This Thanksgiving, I forgot to count my blessings. When people listed what they were grateful for, I went "oops." I don't want to say that I was too busy to be thankful. I believe, rather, a poem from Dickinson is operative here. Note how the first line of it absolves me from all blame: "The things we thought that we should do / We other things have done." See? No one accomplishes anything, so it's totally okay I was anything but a decent human being.
The things we thought that we should do (J 1293) Emily Dickinson The things we thought that we should do We other things have done But those peculiar industries Have never been begun — The Lands we thought that we should seek When large enough to run By Speculation ceded To Speculation's Son — The Heaven, in which we hoped to pause When Discipline was done Untenable to Logic But possibly the one —
We have done other things, Dickinson says, than what we told ourselves we should do. Is this a big problem or none at all? I could say it isn't an issue. We've got lots of goals and aspirations which have to be put aside for other priorities. For example, I need to be working on papers and a book proposal, but some of the most fun I've had these past few weeks involved teaching 5th grade and 1st grade. (I've saved the stickers that the 1st graders flooded my suit jacket with.) Dickinson, of course, has no patience for my weakness. At the end of the first stanza she declares "...those peculiar industries / Have never been begun." We (meaning me) didn't even start the things I thought I should do!
It's always a fun time when you read poetry and you feel like the poem is yelling at you. In this case, I'm wondering what it means to start anything at all. Dickinson's first stanza strongly implies that if we actually started things, we'd automatically finish them. By extension, if I really want those papers and the book done, they'll get done. I can safely say I've been reading more for one paper and figuring out framing. So should I feel certain that it will be done and published?
On the one hand, it is ridiculous to tell someone they are not working hard enough or feeling confident enough when they are clearly working with purpose. The temptation is to judge the effort by the result alone. That's how people who don't accomplish anything themselves put everyone else down. On the other hand, I'm realizing there are plenty of times we do the work but don't fully understand what is at stake. I think that's what's happening with Dickinson's implicit question. What does it mean to truly start something? If you don't attempt this, if you neglect the "how" and "why" of what should be done, there's a specific consequence. You miss out on discovery. Look at Dickinson's second stanza, which talks about what else we thought we should do:
The Lands we thought that we should seek
When large enough to run
By Speculation ceded
To Speculation's Son —
"The Lands we thought that we should seek" are ceded to "Speculation's Son." It's an effective formulation, an expansion of the first stanza. What you should do is also what you should seek. You've grown--you've become "large enough to run"– but you drop your commitment to seeking a different world. You can't say you speculated, as you failed to do that. Discovery is not even the province of "Speculation," but merely "Speculation's Son."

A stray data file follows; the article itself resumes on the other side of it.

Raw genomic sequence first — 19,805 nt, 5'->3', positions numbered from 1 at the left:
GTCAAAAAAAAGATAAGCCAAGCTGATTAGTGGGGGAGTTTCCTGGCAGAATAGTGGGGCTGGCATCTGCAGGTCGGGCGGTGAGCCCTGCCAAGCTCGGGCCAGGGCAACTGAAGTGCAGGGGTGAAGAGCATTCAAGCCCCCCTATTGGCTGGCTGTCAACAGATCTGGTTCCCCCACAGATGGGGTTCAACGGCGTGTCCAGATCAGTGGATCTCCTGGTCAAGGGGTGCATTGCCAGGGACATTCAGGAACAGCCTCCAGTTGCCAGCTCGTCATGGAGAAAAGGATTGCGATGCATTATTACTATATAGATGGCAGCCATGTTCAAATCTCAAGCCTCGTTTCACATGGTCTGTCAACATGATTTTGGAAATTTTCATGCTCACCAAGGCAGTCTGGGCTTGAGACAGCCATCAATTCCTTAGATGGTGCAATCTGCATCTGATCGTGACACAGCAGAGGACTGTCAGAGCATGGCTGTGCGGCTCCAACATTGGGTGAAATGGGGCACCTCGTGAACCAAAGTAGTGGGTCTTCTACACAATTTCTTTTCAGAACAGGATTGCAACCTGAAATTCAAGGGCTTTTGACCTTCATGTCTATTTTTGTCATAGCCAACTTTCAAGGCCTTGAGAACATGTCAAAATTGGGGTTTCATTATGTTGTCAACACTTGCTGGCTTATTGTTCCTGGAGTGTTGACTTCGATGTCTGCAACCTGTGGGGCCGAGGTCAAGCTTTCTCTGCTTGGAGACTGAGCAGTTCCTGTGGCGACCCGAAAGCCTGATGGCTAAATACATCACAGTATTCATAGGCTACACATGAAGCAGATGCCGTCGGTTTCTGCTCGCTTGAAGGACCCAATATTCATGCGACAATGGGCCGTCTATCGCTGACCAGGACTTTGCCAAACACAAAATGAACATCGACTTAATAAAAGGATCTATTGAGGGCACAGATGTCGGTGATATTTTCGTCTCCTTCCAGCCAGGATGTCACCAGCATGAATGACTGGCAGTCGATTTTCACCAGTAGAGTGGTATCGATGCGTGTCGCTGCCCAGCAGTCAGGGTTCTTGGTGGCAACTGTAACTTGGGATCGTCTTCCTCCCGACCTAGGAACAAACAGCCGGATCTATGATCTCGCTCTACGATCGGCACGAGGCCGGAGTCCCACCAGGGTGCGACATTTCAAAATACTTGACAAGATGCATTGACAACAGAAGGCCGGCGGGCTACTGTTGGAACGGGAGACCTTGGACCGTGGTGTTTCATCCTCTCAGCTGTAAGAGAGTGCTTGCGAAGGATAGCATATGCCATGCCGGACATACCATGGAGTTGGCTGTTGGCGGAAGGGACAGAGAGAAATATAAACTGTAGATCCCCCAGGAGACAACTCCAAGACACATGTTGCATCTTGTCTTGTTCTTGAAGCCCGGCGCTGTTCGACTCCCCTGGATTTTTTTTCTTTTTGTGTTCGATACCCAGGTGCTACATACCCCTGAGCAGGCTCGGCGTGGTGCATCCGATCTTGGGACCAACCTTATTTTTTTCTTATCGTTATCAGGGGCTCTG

The inability to see discovery as a possibility is Dickinson's central insight. I've got to follow up on what I think in order to find something new. That sounds strange. Don't we find new things when we get away from the things we thought we should do? --No, actually. You have to stick to the plan to a certain degree in order to find the true deviation. What an earlier age called the nature of things.--
There's more. I'm making this lyric sound like it's about knowledge. It is, but it is more strictly about commitment. This puts us at an intersection of three themes: knowledge, power, and love. Power can be seen when summing up the whole poem. If we do everything we didn't mean to do, were we empowered? Love is the question which reaches beyond the poem. Take a look at her last stanza:
The Heaven, in which we hoped to pause
When Discipline was done
Untenable to Logic
But possibly the one —
"...[W]e hoped to pause / When Discipline was done" – we did everything we had to, now can we get to the things we thought we should do? Can we find time for each other, or were our thoughts for each other a complete lapse of logic?
I've known some people who just refused to make time for others. I had a friend who had to be dating two people at once, in case one didn't work out. In the end, my friend made time for no one. Dickinson's poem pushes a powerful point. If you want to know someone, if you want to discover something about them, then you need to invest the time. The thought, the thing that should be done, has to get done.
What's really interesting is who this poem is meant for. I don't think it addresses people who can't tell the difference between friends and drinking buddies. Dickinson and the intended audience both seem like serious people who are doing lots of other things because they're keeping the world afloat. "Heaven" is sorely needed; the world owes them the time for each other. I can't remember where I read it, but I think it was an interview with the poet Linda Gregg, and she said something to the effect that she sought love for everything but the romance. She implied love was so much greater than a pleasure here or there or even planning a life together. I feel like there's a sense of commitment in this poem that I want to understand and adopt.